On Hearing of Claire’s Death

I thought of onions first: how she taught

me when the best ones would be in,

tuned, as she was, to the seasons’ rhythms;

how when we watched new piglets

with their tiny snouts, she confided

she’d cried when her first ones

returned cold from the abattoir,

but had toughened up since

and planned to teach children

about farming.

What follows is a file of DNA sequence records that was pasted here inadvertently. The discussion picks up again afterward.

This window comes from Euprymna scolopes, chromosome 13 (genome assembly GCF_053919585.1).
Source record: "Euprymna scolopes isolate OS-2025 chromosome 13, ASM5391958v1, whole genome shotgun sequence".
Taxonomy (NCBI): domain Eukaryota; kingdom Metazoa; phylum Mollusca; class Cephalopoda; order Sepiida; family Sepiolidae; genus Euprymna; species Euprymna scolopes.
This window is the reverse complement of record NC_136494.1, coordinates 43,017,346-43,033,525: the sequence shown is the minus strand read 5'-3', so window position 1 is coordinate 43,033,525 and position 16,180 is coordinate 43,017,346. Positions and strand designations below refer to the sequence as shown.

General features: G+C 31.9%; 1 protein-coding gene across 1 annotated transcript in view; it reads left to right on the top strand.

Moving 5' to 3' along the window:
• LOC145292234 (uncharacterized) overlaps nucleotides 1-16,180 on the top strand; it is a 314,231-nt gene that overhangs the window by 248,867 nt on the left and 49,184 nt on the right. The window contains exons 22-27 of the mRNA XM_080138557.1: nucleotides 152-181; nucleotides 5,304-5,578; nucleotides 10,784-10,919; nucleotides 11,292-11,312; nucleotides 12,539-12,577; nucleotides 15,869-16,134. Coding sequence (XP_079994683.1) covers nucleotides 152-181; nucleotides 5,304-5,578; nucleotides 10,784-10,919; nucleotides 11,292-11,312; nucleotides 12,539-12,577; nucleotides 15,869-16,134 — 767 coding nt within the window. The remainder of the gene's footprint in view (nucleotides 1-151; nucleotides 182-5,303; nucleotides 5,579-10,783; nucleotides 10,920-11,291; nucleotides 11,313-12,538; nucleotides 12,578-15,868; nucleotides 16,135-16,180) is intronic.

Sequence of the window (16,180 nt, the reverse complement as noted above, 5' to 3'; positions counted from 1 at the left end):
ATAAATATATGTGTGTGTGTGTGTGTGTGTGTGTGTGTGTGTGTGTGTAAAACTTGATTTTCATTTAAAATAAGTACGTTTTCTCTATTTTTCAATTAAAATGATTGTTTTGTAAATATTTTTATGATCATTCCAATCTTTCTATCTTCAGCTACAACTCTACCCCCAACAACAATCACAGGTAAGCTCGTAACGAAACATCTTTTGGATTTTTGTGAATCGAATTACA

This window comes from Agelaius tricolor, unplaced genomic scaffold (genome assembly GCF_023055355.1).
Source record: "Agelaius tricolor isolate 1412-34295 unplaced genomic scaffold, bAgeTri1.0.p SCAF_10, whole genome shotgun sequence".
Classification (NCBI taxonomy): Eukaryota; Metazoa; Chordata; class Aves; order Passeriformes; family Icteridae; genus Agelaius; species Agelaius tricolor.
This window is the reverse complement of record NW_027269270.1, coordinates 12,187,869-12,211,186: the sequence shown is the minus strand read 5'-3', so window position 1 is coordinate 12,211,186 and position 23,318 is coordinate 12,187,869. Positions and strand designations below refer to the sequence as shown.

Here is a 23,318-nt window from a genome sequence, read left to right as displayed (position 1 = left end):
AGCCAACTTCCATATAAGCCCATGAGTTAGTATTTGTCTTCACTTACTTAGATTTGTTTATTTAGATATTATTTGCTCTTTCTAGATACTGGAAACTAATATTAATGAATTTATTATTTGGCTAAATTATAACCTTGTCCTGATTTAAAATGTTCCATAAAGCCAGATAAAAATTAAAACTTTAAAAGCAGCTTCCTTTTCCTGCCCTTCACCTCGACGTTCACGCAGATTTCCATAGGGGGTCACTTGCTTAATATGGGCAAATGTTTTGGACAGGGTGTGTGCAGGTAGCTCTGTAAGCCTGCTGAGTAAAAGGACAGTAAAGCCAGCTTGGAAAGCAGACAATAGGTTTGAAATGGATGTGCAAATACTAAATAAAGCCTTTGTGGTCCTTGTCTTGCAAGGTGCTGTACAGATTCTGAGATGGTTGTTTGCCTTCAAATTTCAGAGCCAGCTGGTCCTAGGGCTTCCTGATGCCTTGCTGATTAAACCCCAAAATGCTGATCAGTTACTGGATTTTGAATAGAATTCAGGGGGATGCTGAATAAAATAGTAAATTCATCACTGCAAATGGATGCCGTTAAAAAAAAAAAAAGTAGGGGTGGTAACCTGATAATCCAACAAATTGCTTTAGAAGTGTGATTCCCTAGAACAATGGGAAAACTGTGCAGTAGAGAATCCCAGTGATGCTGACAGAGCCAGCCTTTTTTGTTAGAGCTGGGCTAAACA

Then with money tight and those dreams

on hold, she followed her boyfriend

to his parents’ Welsh farm—

just five months ago,

and I befriended this gap-toothed butcher

now anxiously watching me

beside the eggs I had been checking,

because life goes on, except

on the dark side of risk and chance

with its landscape of brake-screams,

crazed lights, crunch.

My basket slipped down and I cried;

then drove home under an ordered sky.

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